Extinction occurs as a result of reinforcement no longer following a target behavior. If the target behavior is no longer rewarded, then the organism (animal or person) no longer has motivation to engage in the behavior. So, the target behavior becomes extinct.

Extinction in exposure therapy, for example, occurs when the client is presented with the anxiety-provoking stimulus without experiencing the aversive outcome. This entails a gradient process that begins with minimally anxiety-provoking versions on the stimulus and then progresses as the client’s negative reaction decreases. Note that no replacement behavior has been introduced, unlike in counterconditioning.

In this sense, extinction seems to be quite similar to extinction. The term extinction is often used as being part of the underlying theoretical framework from which exposure therapy is based (Abramowitz, 2013). That is, exposure therapy is based on the principles of extinction.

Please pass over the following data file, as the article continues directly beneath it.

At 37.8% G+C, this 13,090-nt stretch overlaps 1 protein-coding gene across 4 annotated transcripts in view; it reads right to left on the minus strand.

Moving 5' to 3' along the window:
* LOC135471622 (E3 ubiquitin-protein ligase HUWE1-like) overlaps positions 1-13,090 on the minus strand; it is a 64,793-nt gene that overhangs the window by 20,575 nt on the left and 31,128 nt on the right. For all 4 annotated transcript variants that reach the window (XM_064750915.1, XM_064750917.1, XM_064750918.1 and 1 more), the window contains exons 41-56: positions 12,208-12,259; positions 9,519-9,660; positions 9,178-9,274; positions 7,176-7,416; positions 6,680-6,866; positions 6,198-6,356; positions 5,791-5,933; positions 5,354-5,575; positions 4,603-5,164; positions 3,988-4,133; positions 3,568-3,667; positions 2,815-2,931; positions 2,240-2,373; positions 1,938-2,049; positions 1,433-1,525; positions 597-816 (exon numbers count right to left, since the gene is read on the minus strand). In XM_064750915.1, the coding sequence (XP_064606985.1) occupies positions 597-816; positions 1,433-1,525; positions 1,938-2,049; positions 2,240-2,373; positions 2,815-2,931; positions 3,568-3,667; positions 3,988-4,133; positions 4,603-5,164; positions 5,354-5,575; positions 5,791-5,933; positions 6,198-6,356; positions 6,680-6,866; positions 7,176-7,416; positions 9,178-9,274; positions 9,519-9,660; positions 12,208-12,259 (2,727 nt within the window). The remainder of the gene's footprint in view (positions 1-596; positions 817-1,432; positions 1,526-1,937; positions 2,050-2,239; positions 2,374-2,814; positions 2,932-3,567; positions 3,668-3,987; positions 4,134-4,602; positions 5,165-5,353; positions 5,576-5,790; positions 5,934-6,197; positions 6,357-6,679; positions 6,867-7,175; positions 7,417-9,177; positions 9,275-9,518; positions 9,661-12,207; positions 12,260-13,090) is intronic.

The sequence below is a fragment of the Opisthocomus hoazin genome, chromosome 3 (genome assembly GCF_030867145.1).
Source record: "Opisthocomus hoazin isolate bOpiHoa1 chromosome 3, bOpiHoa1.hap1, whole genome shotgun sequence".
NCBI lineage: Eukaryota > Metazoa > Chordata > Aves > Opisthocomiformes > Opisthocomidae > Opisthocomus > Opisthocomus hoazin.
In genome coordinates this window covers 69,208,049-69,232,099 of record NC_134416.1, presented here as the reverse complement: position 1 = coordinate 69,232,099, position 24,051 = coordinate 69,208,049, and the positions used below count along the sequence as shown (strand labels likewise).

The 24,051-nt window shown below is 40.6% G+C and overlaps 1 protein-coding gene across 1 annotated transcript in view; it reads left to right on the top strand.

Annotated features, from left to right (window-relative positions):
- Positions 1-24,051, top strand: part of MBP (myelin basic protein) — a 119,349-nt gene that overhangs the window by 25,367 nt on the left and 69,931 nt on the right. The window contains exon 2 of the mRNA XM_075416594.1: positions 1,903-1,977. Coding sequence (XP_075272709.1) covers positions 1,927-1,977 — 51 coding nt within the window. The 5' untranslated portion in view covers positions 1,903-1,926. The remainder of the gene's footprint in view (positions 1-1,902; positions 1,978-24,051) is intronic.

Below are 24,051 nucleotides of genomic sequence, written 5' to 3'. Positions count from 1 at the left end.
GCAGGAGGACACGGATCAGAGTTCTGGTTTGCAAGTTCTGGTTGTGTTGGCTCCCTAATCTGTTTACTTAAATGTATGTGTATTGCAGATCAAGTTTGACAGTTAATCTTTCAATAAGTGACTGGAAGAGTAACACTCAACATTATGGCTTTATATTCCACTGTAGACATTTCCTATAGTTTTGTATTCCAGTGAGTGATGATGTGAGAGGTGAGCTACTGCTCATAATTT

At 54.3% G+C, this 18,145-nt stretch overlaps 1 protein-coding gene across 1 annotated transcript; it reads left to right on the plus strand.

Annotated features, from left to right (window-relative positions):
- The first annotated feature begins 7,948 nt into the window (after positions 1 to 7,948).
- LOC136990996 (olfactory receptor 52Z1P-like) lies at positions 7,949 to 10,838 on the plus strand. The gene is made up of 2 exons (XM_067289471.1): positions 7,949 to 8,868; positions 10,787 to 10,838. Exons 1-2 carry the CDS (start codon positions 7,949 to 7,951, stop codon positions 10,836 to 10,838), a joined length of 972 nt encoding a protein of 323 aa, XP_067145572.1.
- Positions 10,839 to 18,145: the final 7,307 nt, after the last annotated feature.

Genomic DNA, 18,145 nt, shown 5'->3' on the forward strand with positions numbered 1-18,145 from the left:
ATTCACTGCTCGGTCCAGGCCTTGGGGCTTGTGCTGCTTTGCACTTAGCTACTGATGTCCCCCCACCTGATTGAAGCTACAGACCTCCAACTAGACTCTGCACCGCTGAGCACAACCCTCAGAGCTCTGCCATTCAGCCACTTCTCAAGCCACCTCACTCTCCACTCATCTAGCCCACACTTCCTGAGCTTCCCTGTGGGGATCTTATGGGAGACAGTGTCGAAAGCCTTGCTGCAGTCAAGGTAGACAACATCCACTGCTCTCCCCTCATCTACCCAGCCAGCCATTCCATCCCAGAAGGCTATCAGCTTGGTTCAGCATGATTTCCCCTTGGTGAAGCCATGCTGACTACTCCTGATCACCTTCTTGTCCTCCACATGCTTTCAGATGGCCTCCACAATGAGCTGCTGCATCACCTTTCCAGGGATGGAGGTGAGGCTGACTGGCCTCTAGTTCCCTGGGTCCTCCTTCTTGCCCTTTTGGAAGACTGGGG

Fact File: Systematic Desentitization

Counterconditioning and extinction are fundamental concepts within systematic desensitization.

The earliest experiment on systematic desensitization in humans was the “Little Peter” study conducted by Jones (1924).

A three-year-old child named Peter was scared of a white rabbit, among other stimuli. At first, the rabbit was placed on the far side of the room from Peter as he consumed candy.

Over repeated sessions, the rabbit was gradually placed closer and closer as Peter consumed candy. Eventually, his fear of the rabbit dissipated and he even allowed the rabbit to nibble his fingers.

The “Litter Peter” experiment is considered a precursor to the development of systematic desensitization devised by Wolpe (1961).

Applications of Counterconditioning  

1. In Treatment of Anxiety Disorders

Anxiety disorders refer to a group of psychological disorders that are characterized by intense and uncontrollable feelings of fear and anxiety. Anxiety disorders include: generalized anxiety, specific phobias, social phobias to objects or situation, depression, post-traumatic stress disorder (PTSD), and obsessive-compulsive disorder (OCD).

All of these disorders can be treated with techniques based on the principles of counterconditioning.

However, one difficulty encountered when examining the efficacy of a particular treatment for these disorders is that behavioral treatments that involve counterconditioning are often, in clinical settings, combined with other treatments such as cognitive behavioral therapy (CBT) (Ramnerö, 2012).